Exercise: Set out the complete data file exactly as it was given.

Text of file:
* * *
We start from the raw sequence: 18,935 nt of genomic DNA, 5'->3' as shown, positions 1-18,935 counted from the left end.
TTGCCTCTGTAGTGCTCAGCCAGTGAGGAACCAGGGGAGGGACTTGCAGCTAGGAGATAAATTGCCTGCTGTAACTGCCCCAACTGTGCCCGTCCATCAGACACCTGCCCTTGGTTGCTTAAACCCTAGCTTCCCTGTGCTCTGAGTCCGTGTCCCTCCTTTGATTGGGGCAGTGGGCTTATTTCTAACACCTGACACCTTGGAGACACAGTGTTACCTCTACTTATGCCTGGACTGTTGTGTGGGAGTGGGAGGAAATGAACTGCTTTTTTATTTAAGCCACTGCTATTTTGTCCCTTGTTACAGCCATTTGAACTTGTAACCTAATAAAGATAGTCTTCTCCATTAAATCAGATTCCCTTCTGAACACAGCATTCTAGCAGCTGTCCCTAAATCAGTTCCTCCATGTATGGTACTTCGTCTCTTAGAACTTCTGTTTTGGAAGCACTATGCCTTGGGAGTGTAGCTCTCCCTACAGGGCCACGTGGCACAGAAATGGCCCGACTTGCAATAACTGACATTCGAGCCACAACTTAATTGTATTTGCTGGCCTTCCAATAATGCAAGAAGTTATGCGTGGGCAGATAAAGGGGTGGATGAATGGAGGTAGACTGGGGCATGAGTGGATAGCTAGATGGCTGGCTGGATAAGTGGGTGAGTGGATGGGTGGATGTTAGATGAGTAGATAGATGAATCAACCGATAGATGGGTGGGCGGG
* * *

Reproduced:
We start from the raw sequence: 18,935 nt of genomic DNA, 5'->3' as shown, positions 1-18,935 counted from the left end.
TTGCCTCTGTAGTGCTCAGCCAGTGAGGAACCAGGGGAGGGACTTGCAGCTAGGAGATAAATTGCCTGCTGTAACTGCCCCAACTGTGCCCGTCCATCAGACACCTGCCCTTGGTTGCTTAAACCCTAGCTTCCCTGTGCTCTGAGTCCGTGTCCCTCCTTTGATTGGGGCAGTGGGCTTATTTCTAACACCTGACACCTTGGAGACACAGTGTTACCTCTACTTATGCCTGGACTGTTGTGTGGGAGTGGGAGGAAATGAACTGCTTTTTTATTTAAGCCACTGCTATTTTGTCCCTTGTTACAGCCATTTGAACTTGTAACCTAATAAAGATAGTCTTCTCCATTAAATCAGATTCCCTTCTGAACACAGCATTCTAGCAGCTGTCCCTAAATCAGTTCCTCCATGTATGGTACTTCGTCTCTTAGAACTTCTGTTTTGGAAGCACTATGCCTTGGGAGTGTAGCTCTCCCTACAGGGCCACGTGGCACAGAAATGGCCCGACTTGCAATAACTGACATTCGAGCCACAACTTAATTGTATTTGCTGGCCTTCCAATAATGCAAGAAGTTATGCGTGGGCAGATAAAGGGGTGGATGAATGGAGGTAGACTGGGGCATGAGTGGATAGCTAGATGGCTGGCTGGATAAGTGGGTGAGTGGATGGGTGGATGTTAGATGAGTAGATAGATGAATCAACCGATAGATGGGTGGGCGGG